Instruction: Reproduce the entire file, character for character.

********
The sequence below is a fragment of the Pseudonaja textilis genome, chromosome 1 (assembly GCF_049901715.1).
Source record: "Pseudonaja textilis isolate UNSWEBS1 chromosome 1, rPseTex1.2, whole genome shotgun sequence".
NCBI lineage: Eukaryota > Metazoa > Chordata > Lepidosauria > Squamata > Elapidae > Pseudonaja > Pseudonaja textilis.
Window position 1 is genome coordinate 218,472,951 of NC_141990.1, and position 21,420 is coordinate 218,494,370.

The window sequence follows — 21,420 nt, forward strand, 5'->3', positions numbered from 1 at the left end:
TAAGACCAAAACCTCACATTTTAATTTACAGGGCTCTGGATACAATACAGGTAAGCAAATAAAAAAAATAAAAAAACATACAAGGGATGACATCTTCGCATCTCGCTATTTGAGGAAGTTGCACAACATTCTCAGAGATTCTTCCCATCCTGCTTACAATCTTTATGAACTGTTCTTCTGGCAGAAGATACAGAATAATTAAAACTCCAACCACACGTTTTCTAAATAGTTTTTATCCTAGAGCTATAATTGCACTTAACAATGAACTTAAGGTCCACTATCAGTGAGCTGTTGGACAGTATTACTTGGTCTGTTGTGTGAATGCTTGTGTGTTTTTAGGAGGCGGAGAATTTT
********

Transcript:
The sequence below is a fragment of the Pseudonaja textilis genome, chromosome 1 (assembly GCF_049901715.1).
Source record: "Pseudonaja textilis isolate UNSWEBS1 chromosome 1, rPseTex1.2, whole genome shotgun sequence".
NCBI lineage: Eukaryota > Metazoa > Chordata > Lepidosauria > Squamata > Elapidae > Pseudonaja > Pseudonaja textilis.
Window position 1 is genome coordinate 218,472,951 of NC_141990.1, and position 21,420 is coordinate 218,494,370.

The window sequence follows — 21,420 nt, forward strand, 5'->3', positions numbered from 1 at the left end:
TAAGACCAAAACCTCACATTTTAATTTACAGGGCTCTGGATACAATACAGGTAAGCAAATAAAAAAAATAAAAAAACATACAAGGGATGACATCTTCGCATCTCGCTATTTGAGGAAGTTGCACAACATTCTCAGAGATTCTTCCCATCCTGCTTACAATCTTTATGAACTGTTCTTCTGGCAGAAGATACAGAATAATTAAAACTCCAACCACACGTTTTCTAAATAGTTTTTATCCTAGAGCTATAATTGCACTTAACAATGAACTTAAGGTCCACTATCAGTGAGCTGTTGGACAGTATTACTTGGTCTGTTGTGTGAATGCTTGTGTGTTTTTAGGAGGCGGAGAATTTT